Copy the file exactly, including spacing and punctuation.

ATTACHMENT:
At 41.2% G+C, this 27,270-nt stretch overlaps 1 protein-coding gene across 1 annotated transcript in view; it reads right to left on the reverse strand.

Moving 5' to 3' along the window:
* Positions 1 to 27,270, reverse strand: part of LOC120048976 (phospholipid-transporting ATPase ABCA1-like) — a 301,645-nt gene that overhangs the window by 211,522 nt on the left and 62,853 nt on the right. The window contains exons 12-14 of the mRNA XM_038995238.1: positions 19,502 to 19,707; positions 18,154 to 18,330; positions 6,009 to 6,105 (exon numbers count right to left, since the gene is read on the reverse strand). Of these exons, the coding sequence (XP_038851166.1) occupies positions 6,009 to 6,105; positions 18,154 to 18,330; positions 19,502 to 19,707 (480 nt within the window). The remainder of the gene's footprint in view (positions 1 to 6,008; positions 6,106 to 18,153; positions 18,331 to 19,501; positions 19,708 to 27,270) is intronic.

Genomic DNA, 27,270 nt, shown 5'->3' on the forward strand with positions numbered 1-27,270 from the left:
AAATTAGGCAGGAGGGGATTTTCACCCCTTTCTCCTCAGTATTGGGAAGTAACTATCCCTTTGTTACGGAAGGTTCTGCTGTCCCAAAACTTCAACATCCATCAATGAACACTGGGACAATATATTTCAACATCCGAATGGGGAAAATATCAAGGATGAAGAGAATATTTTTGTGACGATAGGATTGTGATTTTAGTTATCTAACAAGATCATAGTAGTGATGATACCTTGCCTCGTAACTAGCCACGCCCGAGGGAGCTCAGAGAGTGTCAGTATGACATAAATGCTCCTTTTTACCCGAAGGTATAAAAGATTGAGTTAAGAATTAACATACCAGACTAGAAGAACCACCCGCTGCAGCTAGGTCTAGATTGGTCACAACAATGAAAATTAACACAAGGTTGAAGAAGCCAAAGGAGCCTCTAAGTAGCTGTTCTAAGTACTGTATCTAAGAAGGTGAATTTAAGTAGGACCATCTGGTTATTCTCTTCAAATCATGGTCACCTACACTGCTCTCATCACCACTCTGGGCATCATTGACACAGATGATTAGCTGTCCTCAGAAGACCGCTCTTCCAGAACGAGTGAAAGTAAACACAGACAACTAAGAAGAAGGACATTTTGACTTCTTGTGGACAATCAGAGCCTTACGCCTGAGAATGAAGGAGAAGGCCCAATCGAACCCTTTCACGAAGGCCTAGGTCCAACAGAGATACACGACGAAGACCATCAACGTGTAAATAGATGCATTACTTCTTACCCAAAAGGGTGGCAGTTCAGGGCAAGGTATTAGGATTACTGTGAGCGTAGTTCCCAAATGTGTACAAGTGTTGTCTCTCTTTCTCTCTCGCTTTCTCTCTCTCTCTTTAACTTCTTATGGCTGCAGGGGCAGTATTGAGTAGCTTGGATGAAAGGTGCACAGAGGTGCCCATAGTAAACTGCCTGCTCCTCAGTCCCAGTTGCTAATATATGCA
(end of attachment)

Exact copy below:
At 41.2% G+C, this 27,270-nt stretch overlaps 1 protein-coding gene across 1 annotated transcript in view; it reads right to left on the reverse strand.

Moving 5' to 3' along the window:
* Positions 1 to 27,270, reverse strand: part of LOC120048976 (phospholipid-transporting ATPase ABCA1-like) — a 301,645-nt gene that overhangs the window by 211,522 nt on the left and 62,853 nt on the right. The window contains exons 12-14 of the mRNA XM_038995238.1: positions 19,502 to 19,707; positions 18,154 to 18,330; positions 6,009 to 6,105 (exon numbers count right to left, since the gene is read on the reverse strand). Of these exons, the coding sequence (XP_038851166.1) occupies positions 6,009 to 6,105; positions 18,154 to 18,330; positions 19,502 to 19,707 (480 nt within the window). The remainder of the gene's footprint in view (positions 1 to 6,008; positions 6,106 to 18,153; positions 18,331 to 19,501; positions 19,708 to 27,270) is intronic.

Genomic DNA, 27,270 nt, shown 5'->3' on the forward strand with positions numbered 1-27,270 from the left:
AAATTAGGCAGGAGGGGATTTTCACCCCTTTCTCCTCAGTATTGGGAAGTAACTATCCCTTTGTTACGGAAGGTTCTGCTGTCCCAAAACTTCAACATCCATCAATGAACACTGGGACAATATATTTCAACATCCGAATGGGGAAAATATCAAGGATGAAGAGAATATTTTTGTGACGATAGGATTGTGATTTTAGTTATCTAACAAGATCATAGTAGTGATGATACCTTGCCTCGTAACTAGCCACGCCCGAGGGAGCTCAGAGAGTGTCAGTATGACATAAATGCTCCTTTTTACCCGAAGGTATAAAAGATTGAGTTAAGAATTAACATACCAGACTAGAAGAACCACCCGCTGCAGCTAGGTCTAGATTGGTCACAACAATGAAAATTAACACAAGGTTGAAGAAGCCAAAGGAGCCTCTAAGTAGCTGTTCTAAGTACTGTATCTAAGAAGGTGAATTTAAGTAGGACCATCTGGTTATTCTCTTCAAATCATGGTCACCTACACTGCTCTCATCACCACTCTGGGCATCATTGACACAGATGATTAGCTGTCCTCAGAAGACCGCTCTTCCAGAACGAGTGAAAGTAAACACAGACAACTAAGAAGAAGGACATTTTGACTTCTTGTGGACAATCAGAGCCTTACGCCTGAGAATGAAGGAGAAGGCCCAATCGAACCCTTTCACGAAGGCCTAGGTCCAACAGAGATACACGACGAAGACCATCAACGTGTAAATAGATGCATTACTTCTTACCCAAAAGGGTGGCAGTTCAGGGCAAGGTATTAGGATTACTGTGAGCGTAGTTCCCAAATGTGTACAAGTGTTGTCTCTCTTTCTCTCTCGCTTTCTCTCTCTCTCTTTAACTTCTTATGGCTGCAGGGGCAGTATTGAGTAGCTTGGATGAAAGGTGCACAGAGGTGCCCATAGTAAACTGCCTGCTCCTCAGTCCCAGTTGCTAATATATGCA